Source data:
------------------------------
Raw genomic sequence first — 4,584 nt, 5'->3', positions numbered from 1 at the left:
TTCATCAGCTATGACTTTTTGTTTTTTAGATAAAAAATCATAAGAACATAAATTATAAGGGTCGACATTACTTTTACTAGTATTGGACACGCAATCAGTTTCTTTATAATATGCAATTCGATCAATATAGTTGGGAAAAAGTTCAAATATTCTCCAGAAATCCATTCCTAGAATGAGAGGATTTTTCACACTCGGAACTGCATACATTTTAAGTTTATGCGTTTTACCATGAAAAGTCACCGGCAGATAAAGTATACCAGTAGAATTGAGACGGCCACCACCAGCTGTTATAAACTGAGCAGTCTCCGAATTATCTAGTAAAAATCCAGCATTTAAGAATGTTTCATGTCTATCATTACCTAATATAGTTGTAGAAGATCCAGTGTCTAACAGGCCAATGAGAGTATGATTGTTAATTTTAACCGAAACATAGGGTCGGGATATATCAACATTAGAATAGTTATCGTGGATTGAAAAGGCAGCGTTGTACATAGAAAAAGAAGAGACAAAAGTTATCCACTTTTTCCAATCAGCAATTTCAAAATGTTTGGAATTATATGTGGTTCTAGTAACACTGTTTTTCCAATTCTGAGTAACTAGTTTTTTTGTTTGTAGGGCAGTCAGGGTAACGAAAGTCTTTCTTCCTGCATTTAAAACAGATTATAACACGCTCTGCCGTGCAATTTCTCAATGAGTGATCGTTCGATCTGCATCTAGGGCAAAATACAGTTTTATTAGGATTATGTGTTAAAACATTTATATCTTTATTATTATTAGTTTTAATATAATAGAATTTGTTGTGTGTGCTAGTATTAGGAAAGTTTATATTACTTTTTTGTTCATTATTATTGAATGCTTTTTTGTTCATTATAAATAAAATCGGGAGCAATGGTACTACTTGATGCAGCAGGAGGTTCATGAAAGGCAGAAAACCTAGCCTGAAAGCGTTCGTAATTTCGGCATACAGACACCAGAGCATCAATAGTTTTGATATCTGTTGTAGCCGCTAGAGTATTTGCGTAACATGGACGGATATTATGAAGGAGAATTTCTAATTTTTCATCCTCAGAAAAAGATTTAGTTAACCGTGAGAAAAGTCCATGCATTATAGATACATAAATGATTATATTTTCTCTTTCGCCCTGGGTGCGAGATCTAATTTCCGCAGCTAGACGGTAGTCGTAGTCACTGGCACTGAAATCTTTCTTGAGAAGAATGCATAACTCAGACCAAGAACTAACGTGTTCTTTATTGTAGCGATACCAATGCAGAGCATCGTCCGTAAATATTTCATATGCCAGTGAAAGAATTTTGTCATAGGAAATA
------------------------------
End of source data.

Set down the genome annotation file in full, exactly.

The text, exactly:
Raw genomic sequence first — 4,584 nt, 5'->3', positions numbered from 1 at the left:
TTCATCAGCTATGACTTTTTGTTTTTTAGATAAAAAATCATAAGAACATAAATTATAAGGGTCGACATTACTTTTACTAGTATTGGACACGCAATCAGTTTCTTTATAATATGCAATTCGATCAATATAGTTGGGAAAAAGTTCAAATATTCTCCAGAAATCCATTCCTAGAATGAGAGGATTTTTCACACTCGGAACTGCATACATTTTAAGTTTATGCGTTTTACCATGAAAAGTCACCGGCAGATAAAGTATACCAGTAGAATTGAGACGGCCACCACCAGCTGTTATAAACTGAGCAGTCTCCGAATTATCTAGTAAAAATCCAGCATTTAAGAATGTTTCATGTCTATCATTACCTAATATAGTTGTAGAAGATCCAGTGTCTAACAGGCCAATGAGAGTATGATTGTTAATTTTAACCGAAACATAGGGTCGGGATATATCAACATTAGAATAGTTATCGTGGATTGAAAAGGCAGCGTTGTACATAGAAAAAGAAGAGACAAAAGTTATCCACTTTTTCCAATCAGCAATTTCAAAATGTTTGGAATTATATGTGGTTCTAGTAACACTGTTTTTCCAATTCTGAGTAACTAGTTTTTTTGTTTGTAGGGCAGTCAGGGTAACGAAAGTCTTTCTTCCTGCATTTAAAACAGATTATAACACGCTCTGCCGTGCAATTTCTCAATGAGTGATCGTTCGATCTGCATCTAGGGCAAAATACAGTTTTATTAGGATTATGTGTTAAAACATTTATATCTTTATTATTATTAGTTTTAATATAATAGAATTTGTTGTGTGTGCTAGTATTAGGAAAGTTTATATTACTTTTTTGTTCATTATTATTGAATGCTTTTTTGTTCATTATAAATAAAATCGGGAGCAATGGTACTACTTGATGCAGCAGGAGGTTCATGAAAGGCAGAAAACCTAGCCTGAAAGCGTTCGTAATTTCGGCATACAGACACCAGAGCATCAATAGTTTTGATATCTGTTGTAGCCGCTAGAGTATTTGCGTAACATGGACGGATATTATGAAGGAGAATTTCTAATTTTTCATCCTCAGAAAAAGATTTAGTTAACCGTGAGAAAAGTCCATGCATTATAGATACATAAATGATTATATTTTCTCTTTCGCCCTGGGTGCGAGATCTAATTTCCGCAGCTAGACGGTAGTCGTAGTCACTGGCACTGAAATCTTTCTTGAGAAGAATGCATAACTCAGACCAAGAACTAACGTGTTCTTTATTGTAGCGATACCAATGCAGAGCATCGTCCGTAAATATTTCATATGCCAGTGAAAGAATTTTGTCATAGGAAATA